© 2021
In touch with the world ... at home on the High Plains
Play Live Radio
Next Up:
0:00 0:00
Available On Air Stations
KJJP-FM 105.7 is currently operating at 15% of power, limiting its signal strength and range in the Amarillo-Canyon area. This due to complicated problems with its very old transmitter. Local engineers are continuing to work on the transmitter and are consulting with the manufacturer to diagnose and fix the problems. We apologize for this disruption and service as we work as quickly as possible to restore KJPFM to full power. In the mean time you can always stream either the HPPR Mix service or HPPR Connect service using the player above or the HPPR app.

Eases the Pain

Extremely irregularly-karstified aragonitic limestone at Pain Pond, northeastern San Salvador Island, eastern Bahamas.
James St. John, CC BY 2.0 <https://creativecommons.org/licenses/by/2.0>, via Wikimedia Commons
Extremely irregularly-karstified aragonitic limestone at Pain Pond, northeastern San Salvador Island, eastern Bahamas.

To end this set of readings with Plainwater by Anne Carson feels perfect. If not perfect, well, it still feels. Carson, once described by Bruce Hainley as “a philosopher of heartbreak” doesn’t just mix genres in her works but calls into question linguistic and cultural bedrocks that inform our reading of the continuity of human experiences. It begs to reason that Carson would take on the primordial in the fifth, and most devastating section of Plainwater, “The Anthropology of Water.”

Carson is not the first Canadian linguistic artist to embark on a pilgrimage to the desolate rhetorical territory of the plains. Carson's sedimented work reverberates with similarities to Michael Ondaatje's The Collected Works of Billy the Kid: Left-Handed Poems in both the genre mixing, the poetic rendering, and the tonal desolation that we see throughout Plainwater and most fully realized in “The Anthropology of Water.”

Tangut word for water
Kzaral, CC BY-SA 3.0 <https://creativecommons.org/licenses/by-sa/3.0>, via Wikimedia Commons
Tangut word for water

In the opening piece of this last section of the text, Carson provides eponymous insight, claiming, "Anthropology is a science of mutual surprise" (117). And to my surprise, even though I’ve been writing about water on a literary level for four months, and I’ve been raised in a place where water permeates conversation, screams in its absence, and creates ceremonies around its occasional blessings, I’m embarrassed to admit that I just haven’t thought too much about what water is. Count me surprised. As to the latter sentiment, I’m sure it surprises water when it encounters us as a culture. Despite its necessity, surely we surprise water with our disregard for its gifts, our hubris to inhabit places it prefers to live hermitted, our endless exploitation of its generosity.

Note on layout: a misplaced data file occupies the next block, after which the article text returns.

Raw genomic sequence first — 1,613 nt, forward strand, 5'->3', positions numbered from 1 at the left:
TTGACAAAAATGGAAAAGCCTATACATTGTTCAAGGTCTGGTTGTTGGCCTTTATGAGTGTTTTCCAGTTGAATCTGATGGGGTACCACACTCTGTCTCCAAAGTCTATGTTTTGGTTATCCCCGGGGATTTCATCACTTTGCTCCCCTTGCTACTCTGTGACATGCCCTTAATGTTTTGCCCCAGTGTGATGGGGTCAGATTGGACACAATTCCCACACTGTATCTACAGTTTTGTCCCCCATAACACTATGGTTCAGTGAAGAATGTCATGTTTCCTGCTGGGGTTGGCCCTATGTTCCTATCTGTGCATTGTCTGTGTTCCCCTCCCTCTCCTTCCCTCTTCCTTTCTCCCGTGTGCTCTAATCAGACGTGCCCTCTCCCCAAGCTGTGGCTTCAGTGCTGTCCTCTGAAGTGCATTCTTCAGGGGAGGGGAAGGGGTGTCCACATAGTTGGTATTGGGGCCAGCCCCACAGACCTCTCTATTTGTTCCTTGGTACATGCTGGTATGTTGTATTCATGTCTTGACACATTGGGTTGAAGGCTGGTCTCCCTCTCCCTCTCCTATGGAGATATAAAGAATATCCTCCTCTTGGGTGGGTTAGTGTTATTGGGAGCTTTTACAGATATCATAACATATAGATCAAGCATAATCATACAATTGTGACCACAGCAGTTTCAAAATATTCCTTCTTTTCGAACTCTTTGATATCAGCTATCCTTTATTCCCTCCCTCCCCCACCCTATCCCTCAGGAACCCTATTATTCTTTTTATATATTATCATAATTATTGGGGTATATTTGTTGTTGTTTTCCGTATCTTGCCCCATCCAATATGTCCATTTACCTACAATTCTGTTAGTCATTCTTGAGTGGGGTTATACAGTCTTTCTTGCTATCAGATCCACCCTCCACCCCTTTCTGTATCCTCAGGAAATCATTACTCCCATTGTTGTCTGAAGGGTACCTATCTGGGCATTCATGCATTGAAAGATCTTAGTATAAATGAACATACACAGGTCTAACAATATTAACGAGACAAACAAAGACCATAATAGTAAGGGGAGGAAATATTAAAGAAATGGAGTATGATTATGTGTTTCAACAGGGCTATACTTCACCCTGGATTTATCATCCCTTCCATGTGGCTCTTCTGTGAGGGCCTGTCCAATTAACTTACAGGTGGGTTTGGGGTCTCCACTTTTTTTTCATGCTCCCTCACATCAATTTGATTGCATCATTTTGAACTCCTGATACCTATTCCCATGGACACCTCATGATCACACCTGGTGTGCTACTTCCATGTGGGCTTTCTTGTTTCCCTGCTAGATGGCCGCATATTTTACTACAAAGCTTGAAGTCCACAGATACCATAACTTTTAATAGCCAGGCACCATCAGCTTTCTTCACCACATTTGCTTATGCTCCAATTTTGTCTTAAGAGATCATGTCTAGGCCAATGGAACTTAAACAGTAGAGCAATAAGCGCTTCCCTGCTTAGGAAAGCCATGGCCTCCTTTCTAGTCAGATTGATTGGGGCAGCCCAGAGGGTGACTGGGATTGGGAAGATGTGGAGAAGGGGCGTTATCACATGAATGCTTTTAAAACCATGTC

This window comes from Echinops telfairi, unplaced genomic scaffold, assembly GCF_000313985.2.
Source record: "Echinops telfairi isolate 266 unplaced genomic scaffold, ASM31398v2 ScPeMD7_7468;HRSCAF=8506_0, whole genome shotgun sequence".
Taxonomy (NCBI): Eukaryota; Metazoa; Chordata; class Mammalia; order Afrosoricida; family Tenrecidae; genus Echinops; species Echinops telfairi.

Unlike an anthropologist, though, Carson seeks an understanding of concepts “perfect, correct, pure, total, final, ultimate, absolute” (204). While she fails to find a stronger signifier for love than “love,” Carson eventually finds that force both outside of and constitutive of language and culture–water. For Carson, water is a semiotics, one that should bridge gaps between men and women, time and place, young and the old, fear and desire, sick and healthy, human and non. It’s a language we all speak, but in line with her antiquitous mythic sensibilities, one we are forever cursed to misinterpret. It means everything, but it takes a pilgrimage in many parts to parse these truths.

In general, I’m so happy that we chose a work that spends its time searching for meaning, the work of an outsider trying to understand intimacies of land and love that don’t fully escape her, but appear dreamlike and fluid, with epiphanies perhaps over the next hill or on the next page. For Carson, “Language is what eases the pain of living with other people, language is what makes the wounds come open again” (232). As we’ve seen in the selections we’ve read, water is its own language–one that makes the wounds come open again, but one that reminds us of our collectivity in struggle and beauty.

Spring Read 2024: Water, Water Neverwhere 2024 Spring ReadHPPR Radio Readers Book Club
Stay Connected